Tajik-Uzbek relations, from fists to handshakes

This summer’s visit of Uzbekistan’s Shavkat Mirziyoyev to Tajikistan is the latest development in the neighbours’ bilateral ties. For years, the Tajik and Uzbek governments had probably the worst relations among all the five Central Asian republics, but since the rise to power of Mirziyoyev the tone has changed and developments have started to take shape.

Despite the pandemic, 2021 so far has been beneficial for Tajik-Uzbek relations. In the first four months at least the same number of high-level encounters have taken place between officials from both countries.

Back in February, the Uzbek Foreign Minister, Abdulaziz Kamilov, visited Dushanbe and met with the Tajik president as part of a regional tour that also took him to Ashgabat and Nur-Sultan. A few weeks later, the Deputy Foreign Ministers held a videoconference with a focus on the opening of common borders, which had been closed since the start of the pandemic. 

April has been another busy month regarding talks between Tashkent and Dushanbe. On April 21, the Deputy Ministers of Transport of both countries met in the Tajik capital to discuss the possibility of improving cooperation in the transport sector. Either in that same meeting or in a parallel one with officials from the ministries, the prospects of building a new railway link between Tajikistan and Uzbekistan were also explored. Later that week, on April 24, Uzbekistan’s Primer Minister, Abdulla Aripov, met with his Tajik counterpart, Kokhir Rasulzoda, in the northern Tajik city of Khujand. The purpose of this encounter was to discuss a much more important visit: that of Mirziyoyev to Tajikistan in June.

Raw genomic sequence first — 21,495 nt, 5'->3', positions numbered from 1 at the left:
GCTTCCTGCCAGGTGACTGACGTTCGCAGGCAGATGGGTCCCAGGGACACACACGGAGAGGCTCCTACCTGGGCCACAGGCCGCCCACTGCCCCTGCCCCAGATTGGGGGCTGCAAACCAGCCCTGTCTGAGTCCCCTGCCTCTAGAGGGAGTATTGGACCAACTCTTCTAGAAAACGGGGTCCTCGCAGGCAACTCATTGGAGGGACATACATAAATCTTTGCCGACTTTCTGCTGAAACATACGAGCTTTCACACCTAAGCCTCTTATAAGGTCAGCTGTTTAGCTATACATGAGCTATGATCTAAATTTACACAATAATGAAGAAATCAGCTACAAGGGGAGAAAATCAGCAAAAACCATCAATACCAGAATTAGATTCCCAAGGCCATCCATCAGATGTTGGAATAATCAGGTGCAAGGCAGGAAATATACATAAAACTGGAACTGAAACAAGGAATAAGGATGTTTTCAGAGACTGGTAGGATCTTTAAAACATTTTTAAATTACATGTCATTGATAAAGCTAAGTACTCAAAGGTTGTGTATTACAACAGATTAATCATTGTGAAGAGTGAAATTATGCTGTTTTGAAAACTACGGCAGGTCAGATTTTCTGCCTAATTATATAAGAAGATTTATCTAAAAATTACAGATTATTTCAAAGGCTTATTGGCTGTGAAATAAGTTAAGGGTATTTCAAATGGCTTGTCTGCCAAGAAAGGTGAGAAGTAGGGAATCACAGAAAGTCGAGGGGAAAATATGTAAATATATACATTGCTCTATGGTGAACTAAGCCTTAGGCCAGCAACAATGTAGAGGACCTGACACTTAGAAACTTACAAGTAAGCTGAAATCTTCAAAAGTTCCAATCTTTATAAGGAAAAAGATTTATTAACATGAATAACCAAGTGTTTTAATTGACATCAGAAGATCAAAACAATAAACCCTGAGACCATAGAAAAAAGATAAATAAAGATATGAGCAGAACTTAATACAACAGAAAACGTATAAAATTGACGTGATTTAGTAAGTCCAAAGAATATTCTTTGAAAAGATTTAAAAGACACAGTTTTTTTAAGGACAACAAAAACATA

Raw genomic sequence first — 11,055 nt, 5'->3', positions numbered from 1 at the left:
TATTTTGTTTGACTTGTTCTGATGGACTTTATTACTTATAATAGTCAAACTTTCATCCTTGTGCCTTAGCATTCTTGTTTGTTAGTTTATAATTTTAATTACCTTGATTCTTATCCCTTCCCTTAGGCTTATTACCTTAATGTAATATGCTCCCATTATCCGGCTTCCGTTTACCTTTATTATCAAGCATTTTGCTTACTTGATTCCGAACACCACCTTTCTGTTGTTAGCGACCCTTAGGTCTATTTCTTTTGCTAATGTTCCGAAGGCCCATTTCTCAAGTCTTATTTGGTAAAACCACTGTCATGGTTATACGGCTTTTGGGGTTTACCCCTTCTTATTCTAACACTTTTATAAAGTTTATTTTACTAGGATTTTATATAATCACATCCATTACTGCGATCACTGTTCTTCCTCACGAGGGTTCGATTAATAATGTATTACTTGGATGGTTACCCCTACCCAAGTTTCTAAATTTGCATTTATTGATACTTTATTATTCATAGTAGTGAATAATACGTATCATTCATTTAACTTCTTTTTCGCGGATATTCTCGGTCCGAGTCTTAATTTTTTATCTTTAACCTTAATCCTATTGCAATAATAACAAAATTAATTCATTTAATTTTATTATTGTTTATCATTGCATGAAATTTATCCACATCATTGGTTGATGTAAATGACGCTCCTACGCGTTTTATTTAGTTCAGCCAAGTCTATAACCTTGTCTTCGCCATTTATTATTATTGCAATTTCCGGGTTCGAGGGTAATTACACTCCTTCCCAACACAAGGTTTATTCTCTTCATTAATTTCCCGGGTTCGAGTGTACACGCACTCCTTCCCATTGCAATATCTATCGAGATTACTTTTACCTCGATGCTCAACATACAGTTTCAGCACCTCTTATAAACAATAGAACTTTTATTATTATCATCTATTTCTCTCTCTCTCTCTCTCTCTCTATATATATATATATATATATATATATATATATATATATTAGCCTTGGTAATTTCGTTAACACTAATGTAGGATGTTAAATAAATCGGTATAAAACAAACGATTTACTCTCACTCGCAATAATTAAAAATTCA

The Uzbek’s president visit to Tajikistan will be his second since he took office in 2016. It was in March 2018 when Mirziyoyev made the first trip to neighbouring Tajikistan, with his Tajik counterpart, Emomali Rahmon, returning the visit in August of that same year. In comparison, Mirziyoyev’s predecessor, Islam Karimov, had only crossed the border into Tajikistan for an official visit once in his 25 years as Uzbekistan’s president.

Bitter neighbours

The relationship between Uzbekistan and Tajikistan has been a tense one since they both gained independence from the Soviet Union. Above all, this was due to the animosity between both presidents, Islam Karimov and Emomali Rahmon. Despite the former supporting the latter during Tajikistan’s civil war (1992-97), things soon turned sour. In 1998 Tajikistan accused Uzbekistan of supporting a renegade commander who invaded northern Tajikistan, while Uzbekistan claimed Tajikistan was purposely harbouring the Islamic Movement of Uzbekistan (IMU). All this was followed by the planting of land mines by Uzbekistan along its border with Tajikistan, as well as with Kyrgyzstan.

Back in 2009, Rahmon went as far as to reportedly claim that he and Karimov had fought twice, with Kazakhstan’s Nazarbayev and Ukraine’s Kuchma having had to act as peacekeepers between them. A few years later, in 2012, Karimov made what can be understood as a veil threat mentioning the possibility of a war for water taking place in Central Asia. This statement related mainly to the construction of the Rogun dam in Tajikistan that Tashkent claimed would disrupt water supplies downstream.